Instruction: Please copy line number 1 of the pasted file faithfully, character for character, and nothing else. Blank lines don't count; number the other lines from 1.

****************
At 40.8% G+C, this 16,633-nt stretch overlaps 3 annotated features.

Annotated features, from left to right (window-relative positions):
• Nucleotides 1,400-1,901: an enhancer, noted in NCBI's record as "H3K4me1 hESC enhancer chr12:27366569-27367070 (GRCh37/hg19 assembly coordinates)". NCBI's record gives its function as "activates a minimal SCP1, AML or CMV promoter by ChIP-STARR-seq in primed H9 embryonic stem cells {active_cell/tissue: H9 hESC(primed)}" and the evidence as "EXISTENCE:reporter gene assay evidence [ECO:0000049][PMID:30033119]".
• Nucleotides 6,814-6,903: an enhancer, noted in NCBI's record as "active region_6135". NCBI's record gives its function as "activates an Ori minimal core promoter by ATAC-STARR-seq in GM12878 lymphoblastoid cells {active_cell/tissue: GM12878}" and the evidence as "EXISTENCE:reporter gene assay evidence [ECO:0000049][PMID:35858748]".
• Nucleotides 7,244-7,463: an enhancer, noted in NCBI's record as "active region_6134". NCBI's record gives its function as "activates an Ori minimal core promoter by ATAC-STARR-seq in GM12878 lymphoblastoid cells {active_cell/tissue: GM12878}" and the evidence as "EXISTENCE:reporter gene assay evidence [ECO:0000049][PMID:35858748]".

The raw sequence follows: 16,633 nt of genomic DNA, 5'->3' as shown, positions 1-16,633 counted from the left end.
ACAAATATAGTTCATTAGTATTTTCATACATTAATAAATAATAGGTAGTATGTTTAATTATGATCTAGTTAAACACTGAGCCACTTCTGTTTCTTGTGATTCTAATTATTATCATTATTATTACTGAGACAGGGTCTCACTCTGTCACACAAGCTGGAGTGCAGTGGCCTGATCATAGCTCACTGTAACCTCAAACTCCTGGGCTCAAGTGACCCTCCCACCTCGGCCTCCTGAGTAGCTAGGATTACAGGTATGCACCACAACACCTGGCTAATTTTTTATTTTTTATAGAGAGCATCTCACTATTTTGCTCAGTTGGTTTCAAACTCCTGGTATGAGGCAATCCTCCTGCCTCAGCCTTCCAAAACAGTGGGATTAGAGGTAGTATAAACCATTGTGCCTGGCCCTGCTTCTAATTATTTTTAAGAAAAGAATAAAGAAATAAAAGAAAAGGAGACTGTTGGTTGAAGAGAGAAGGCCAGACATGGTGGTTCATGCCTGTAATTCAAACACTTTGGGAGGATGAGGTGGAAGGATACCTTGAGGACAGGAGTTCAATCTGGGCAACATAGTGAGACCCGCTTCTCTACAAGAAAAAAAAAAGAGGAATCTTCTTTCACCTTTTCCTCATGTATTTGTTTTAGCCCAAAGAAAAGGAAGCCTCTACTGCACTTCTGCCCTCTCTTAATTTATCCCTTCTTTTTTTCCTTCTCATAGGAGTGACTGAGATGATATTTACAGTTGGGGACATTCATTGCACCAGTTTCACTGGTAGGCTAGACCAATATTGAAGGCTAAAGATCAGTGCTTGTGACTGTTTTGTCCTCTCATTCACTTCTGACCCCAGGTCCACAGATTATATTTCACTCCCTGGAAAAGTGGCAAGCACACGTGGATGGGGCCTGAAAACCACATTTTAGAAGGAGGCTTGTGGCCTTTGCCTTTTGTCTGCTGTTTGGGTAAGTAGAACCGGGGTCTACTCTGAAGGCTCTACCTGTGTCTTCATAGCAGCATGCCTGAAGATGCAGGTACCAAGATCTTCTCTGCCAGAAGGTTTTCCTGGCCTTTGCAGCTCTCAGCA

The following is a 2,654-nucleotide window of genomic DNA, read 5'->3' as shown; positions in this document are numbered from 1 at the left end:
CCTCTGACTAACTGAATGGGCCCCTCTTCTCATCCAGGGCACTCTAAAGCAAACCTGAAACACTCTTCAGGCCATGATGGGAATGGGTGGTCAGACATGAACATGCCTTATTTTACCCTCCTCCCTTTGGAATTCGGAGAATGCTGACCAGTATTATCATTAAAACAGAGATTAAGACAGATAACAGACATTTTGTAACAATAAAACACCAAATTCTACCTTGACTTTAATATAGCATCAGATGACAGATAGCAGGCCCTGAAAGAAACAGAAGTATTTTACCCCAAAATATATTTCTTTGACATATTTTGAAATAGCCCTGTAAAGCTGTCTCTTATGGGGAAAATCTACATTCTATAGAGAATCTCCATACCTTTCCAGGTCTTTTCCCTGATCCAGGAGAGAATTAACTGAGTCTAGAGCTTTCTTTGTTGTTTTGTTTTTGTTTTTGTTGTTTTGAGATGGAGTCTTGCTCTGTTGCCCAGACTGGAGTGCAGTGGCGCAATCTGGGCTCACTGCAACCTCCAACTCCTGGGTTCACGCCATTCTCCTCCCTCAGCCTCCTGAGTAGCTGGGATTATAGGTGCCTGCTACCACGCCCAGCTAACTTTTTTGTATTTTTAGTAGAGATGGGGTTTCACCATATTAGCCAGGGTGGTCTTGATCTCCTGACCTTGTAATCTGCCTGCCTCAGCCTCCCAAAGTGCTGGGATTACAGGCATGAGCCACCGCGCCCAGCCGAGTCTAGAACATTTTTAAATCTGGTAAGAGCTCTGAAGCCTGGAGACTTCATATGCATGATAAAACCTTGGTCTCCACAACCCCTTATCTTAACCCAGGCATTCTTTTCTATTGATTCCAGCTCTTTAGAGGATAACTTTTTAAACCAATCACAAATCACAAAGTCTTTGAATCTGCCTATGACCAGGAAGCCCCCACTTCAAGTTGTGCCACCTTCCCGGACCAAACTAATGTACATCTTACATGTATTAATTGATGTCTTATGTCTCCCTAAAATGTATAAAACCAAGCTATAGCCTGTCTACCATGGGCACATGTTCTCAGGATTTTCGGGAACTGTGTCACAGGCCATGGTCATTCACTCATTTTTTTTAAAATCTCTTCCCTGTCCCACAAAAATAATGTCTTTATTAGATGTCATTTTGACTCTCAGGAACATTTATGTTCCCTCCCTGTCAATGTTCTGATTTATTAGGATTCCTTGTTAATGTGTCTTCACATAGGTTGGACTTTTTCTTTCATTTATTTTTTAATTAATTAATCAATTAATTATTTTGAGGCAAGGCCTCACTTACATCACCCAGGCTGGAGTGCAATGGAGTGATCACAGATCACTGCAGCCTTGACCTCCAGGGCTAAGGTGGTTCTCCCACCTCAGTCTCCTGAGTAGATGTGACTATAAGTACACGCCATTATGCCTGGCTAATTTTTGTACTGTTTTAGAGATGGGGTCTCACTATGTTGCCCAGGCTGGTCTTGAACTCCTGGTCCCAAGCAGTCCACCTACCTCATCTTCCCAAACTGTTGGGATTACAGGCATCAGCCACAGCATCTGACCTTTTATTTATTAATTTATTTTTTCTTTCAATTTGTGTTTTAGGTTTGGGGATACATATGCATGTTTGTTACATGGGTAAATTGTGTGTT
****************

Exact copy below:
At 40.8% G+C, this 16,633-nt stretch overlaps 3 annotated features.